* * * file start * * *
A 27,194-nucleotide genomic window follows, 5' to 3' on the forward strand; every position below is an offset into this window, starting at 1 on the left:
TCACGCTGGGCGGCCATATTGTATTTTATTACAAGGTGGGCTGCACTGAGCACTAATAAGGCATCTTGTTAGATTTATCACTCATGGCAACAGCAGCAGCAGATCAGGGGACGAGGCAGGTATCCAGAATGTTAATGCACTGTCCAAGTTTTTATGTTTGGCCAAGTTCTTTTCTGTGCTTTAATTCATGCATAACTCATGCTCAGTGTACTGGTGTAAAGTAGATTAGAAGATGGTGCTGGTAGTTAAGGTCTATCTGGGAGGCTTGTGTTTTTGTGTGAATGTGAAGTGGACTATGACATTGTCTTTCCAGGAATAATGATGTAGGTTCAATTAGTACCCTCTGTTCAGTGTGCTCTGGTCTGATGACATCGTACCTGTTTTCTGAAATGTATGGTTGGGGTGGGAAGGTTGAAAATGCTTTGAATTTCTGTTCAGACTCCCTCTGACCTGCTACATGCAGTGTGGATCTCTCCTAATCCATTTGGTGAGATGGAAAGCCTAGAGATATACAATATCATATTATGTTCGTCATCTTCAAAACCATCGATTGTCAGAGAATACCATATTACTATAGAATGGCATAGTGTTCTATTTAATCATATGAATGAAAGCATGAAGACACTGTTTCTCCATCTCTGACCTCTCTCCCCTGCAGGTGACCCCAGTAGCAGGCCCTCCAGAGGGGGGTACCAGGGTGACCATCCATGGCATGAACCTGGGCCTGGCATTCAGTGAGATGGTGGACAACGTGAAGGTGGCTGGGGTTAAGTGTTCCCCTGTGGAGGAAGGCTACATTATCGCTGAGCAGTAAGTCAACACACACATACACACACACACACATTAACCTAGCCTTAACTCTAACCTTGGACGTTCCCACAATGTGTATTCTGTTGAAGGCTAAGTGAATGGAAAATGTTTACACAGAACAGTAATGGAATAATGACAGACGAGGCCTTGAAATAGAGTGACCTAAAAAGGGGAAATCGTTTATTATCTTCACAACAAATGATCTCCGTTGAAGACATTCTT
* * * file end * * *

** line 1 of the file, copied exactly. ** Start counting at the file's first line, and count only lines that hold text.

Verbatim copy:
A 27,194-nucleotide genomic window follows, 5' to 3' on the forward strand; every position below is an offset into this window, starting at 1 on the left: